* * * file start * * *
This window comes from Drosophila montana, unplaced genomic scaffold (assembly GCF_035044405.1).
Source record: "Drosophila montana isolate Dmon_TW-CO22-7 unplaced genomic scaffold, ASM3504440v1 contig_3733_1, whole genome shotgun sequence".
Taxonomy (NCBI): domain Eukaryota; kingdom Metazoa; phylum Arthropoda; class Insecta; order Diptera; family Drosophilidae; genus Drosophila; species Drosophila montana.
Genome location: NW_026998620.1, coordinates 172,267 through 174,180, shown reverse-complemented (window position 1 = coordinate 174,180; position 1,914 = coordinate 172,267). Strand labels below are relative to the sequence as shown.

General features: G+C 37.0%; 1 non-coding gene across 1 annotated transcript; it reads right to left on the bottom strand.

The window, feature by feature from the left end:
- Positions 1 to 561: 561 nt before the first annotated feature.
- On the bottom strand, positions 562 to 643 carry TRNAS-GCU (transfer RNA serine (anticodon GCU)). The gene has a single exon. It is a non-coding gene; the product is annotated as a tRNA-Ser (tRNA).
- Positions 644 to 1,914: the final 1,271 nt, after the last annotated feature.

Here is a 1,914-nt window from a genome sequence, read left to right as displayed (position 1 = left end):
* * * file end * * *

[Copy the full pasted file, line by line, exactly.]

This window comes from Drosophila montana, unplaced genomic scaffold (assembly GCF_035044405.1).
Source record: "Drosophila montana isolate Dmon_TW-CO22-7 unplaced genomic scaffold, ASM3504440v1 contig_3733_1, whole genome shotgun sequence".
Taxonomy (NCBI): domain Eukaryota; kingdom Metazoa; phylum Arthropoda; class Insecta; order Diptera; family Drosophilidae; genus Drosophila; species Drosophila montana.
Genome location: NW_026998620.1, coordinates 172,267 through 174,180, shown reverse-complemented (window position 1 = coordinate 174,180; position 1,914 = coordinate 172,267). Strand labels below are relative to the sequence as shown.

General features: G+C 37.0%; 1 non-coding gene across 1 annotated transcript; it reads right to left on the bottom strand.

The window, feature by feature from the left end:
- Positions 1 to 561: 561 nt before the first annotated feature.
- On the bottom strand, positions 562 to 643 carry TRNAS-GCU (transfer RNA serine (anticodon GCU)). The gene has a single exon. It is a non-coding gene; the product is annotated as a tRNA-Ser (tRNA).
- Positions 644 to 1,914: the final 1,271 nt, after the last annotated feature.

Here is a 1,914-nt window from a genome sequence, read left to right as displayed (position 1 = left end):